Video - 911 Can See You?

Watch Video HERE NG 911 (next generation 911)

JEFFERSON COUNTY, Ohio — Jefferson County will soon be at the forefront of 911 technology as people will be able to show dispatchers exactly what is happening when they call for help in an emergency.

First responders in Jefferson County will now be able to see what emergencies they are dealing with prior to being on scene all it takes is the click of a button and, within seconds, you will appear on the 911 screen so they can see exactly what is taking place.

"It’s great communication and it will help the people of the county,” Steubenville resident Tyrone Thomas said.

The new technology is called 911eye and Jefferson County 911 Director Rob Herrington said the county is the first in the state to be using it.

"The company heard about us so they contacted us to see if we would be interested in demoing the product,” Herrington said.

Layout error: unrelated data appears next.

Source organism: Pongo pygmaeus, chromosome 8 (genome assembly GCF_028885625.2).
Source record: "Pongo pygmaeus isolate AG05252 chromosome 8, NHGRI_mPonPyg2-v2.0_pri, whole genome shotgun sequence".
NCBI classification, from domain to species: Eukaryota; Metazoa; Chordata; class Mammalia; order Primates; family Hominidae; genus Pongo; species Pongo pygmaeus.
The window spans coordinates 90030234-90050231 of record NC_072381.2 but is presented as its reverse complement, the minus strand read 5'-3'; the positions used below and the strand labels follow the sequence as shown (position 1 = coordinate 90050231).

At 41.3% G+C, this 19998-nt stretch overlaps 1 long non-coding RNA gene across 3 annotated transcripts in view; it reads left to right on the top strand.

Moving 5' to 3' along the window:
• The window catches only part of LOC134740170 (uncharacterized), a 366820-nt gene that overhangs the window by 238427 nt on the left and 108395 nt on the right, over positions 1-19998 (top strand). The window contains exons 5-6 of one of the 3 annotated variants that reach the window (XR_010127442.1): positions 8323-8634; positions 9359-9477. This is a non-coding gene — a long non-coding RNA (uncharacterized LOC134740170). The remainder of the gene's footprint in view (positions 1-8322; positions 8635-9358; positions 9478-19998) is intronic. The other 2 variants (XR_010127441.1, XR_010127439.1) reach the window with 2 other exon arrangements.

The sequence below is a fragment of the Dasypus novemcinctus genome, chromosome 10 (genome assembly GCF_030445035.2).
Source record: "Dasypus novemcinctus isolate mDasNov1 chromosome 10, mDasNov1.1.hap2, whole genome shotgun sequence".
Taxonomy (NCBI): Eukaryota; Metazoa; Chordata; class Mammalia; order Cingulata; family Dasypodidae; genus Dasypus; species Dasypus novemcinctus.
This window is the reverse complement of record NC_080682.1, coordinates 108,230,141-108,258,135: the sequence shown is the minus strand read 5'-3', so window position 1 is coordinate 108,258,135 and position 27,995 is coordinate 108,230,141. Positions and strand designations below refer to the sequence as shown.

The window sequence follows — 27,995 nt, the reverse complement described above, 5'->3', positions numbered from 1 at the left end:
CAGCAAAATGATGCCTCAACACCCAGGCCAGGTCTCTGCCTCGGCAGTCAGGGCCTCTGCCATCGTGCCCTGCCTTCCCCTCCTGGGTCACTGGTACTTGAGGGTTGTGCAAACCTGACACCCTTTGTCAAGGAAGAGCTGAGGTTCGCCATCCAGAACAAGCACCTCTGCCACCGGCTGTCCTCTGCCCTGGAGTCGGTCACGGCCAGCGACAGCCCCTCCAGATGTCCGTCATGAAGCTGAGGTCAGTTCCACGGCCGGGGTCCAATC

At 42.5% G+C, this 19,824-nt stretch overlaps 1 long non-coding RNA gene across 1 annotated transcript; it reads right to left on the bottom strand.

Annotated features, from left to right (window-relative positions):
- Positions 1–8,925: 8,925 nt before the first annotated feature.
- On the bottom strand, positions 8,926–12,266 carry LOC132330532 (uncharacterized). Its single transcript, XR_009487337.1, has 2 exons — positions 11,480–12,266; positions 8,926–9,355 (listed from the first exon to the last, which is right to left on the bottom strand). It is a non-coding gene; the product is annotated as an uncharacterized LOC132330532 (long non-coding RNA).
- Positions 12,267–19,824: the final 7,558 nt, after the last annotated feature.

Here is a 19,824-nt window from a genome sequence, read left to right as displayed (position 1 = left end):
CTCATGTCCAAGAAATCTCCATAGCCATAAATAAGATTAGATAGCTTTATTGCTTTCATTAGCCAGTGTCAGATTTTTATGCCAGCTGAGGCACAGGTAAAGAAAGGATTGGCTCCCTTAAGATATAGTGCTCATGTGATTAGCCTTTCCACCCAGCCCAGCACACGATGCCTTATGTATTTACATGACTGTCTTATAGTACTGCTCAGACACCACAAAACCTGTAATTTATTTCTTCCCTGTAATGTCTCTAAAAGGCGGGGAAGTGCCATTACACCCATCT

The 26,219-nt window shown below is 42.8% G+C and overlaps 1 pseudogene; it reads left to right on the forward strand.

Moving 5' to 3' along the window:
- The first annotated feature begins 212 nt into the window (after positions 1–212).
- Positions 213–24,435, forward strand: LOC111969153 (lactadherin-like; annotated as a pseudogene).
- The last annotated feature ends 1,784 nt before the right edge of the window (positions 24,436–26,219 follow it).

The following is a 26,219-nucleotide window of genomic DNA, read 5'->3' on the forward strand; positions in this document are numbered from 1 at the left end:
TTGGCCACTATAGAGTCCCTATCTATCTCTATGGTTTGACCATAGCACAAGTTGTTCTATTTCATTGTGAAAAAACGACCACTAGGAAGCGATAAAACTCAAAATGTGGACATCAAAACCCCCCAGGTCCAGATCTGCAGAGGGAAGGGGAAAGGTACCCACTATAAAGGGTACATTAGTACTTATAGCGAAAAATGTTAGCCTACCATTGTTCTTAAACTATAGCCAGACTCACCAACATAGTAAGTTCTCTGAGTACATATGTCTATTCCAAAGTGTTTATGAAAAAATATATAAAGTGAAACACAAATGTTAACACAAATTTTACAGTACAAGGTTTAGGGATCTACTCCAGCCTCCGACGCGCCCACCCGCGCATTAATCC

He said it will help improve communication between the individual calling 911 and dispatchers and will allow for a better response.

"A lot of times when people call to report an emergency its confusing,” Steubenville Fire Chief Carlo Capaldi said. “They’re in a rush. There are things going on behind them. Sometimes it’s hard to get accurate information.”

The technology is simple. Herrington says when someone calls 911 they could be asked if they would be willing to share what they are seeing. If they wish to help a link will the sent to the phone and will allow them to stream live from their camera directly to the dispatch center.

"Dispatchers can relay the information to the first responders types of vehicles involved,” Herrington said. “How much damage? If you have an unusual situation like a really large vehicle. A fire they can actually know before they get there. Where the fire is at in the building?”

The technology has only been in use for a few weeks and has already been used over half a dozen times, like on the scene of a fire in Mingo Junction. In addition to the live stream, the video is saved and can be sent to help those going to the scene better prepare.

"We are actually able to forward the video on to the fire chief,” Herrington said.